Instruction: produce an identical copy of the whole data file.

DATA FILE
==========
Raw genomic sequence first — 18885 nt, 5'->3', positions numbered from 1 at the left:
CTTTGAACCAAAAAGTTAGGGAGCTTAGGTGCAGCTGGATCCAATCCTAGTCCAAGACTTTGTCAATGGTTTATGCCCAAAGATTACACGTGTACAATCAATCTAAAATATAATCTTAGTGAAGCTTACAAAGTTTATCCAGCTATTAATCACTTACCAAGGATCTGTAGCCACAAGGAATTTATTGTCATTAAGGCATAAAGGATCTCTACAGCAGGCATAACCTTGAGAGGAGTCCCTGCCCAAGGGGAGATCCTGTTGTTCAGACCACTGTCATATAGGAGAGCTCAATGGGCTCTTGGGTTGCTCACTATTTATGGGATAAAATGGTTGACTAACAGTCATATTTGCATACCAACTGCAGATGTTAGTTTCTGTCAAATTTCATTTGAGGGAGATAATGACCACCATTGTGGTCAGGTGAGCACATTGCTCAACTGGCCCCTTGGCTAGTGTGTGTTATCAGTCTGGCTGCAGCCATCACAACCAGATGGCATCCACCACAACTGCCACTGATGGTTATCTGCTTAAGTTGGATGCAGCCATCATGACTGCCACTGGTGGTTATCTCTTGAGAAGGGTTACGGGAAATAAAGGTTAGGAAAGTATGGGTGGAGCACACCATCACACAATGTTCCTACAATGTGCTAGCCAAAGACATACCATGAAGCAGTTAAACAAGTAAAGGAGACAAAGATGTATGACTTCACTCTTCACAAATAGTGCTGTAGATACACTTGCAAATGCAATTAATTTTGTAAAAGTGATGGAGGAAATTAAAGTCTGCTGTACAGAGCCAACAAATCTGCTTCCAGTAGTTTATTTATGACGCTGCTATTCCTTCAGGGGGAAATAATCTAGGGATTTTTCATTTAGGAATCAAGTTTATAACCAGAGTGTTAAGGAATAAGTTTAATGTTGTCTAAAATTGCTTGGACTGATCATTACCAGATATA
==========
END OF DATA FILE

Raw genomic sequence first — 18885 nt, 5'->3', positions numbered from 1 at the left:
CTTTGAACCAAAAAGTTAGGGAGCTTAGGTGCAGCTGGATCCAATCCTAGTCCAAGACTTTGTCAATGGTTTATGCCCAAAGATTACACGTGTACAATCAATCTAAAATATAATCTTAGTGAAGCTTACAAAGTTTATCCAGCTATTAATCACTTACCAAGGATCTGTAGCCACAAGGAATTTATTGTCATTAAGGCATAAAGGATCTCTACAGCAGGCATAACCTTGAGAGGAGTCCCTGCCCAAGGGGAGATCCTGTTGTTCAGACCACTGTCATATAGGAGAGCTCAATGGGCTCTTGGGTTGCTCACTATTTATGGGATAAAATGGTTGACTAACAGTCATATTTGCATACCAACTGCAGATGTTAGTTTCTGTCAAATTTCATTTGAGGGAGATAATGACCACCATTGTGGTCAGGTGAGCACATTGCTCAACTGGCCCCTTGGCTAGTGTGTGTTATCAGTCTGGCTGCAGCCATCACAACCAGATGGCATCCACCACAACTGCCACTGATGGTTATCTGCTTAAGTTGGATGCAGCCATCATGACTGCCACTGGTGGTTATCTCTTGAGAAGGGTTACGGGAAATAAAGGTTAGGAAAGTATGGGTGGAGCACACCATCACACAATGTTCCTACAATGTGCTAGCCAAAGACATACCATGAAGCAGTTAAACAAGTAAAGGAGACAAAGATGTATGACTTCACTCTTCACAAATAGTGCTGTAGATACACTTGCAAATGCAATTAATTTTGTAAAAGTGATGGAGGAAATTAAAGTCTGCTGTACAGAGCCAACAAATCTGCTTCCAGTAGTTTATTTATGACGCTGCTATTCCTTCAGGGGGAAATAATCTAGGGATTTTTCATTTAGGAATCAAGTTTATAACCAGAGTGTTAAGGAATAAGTTTAATGTTGTCTAAAATTGCTTGGACTGATCATTACCAGATATA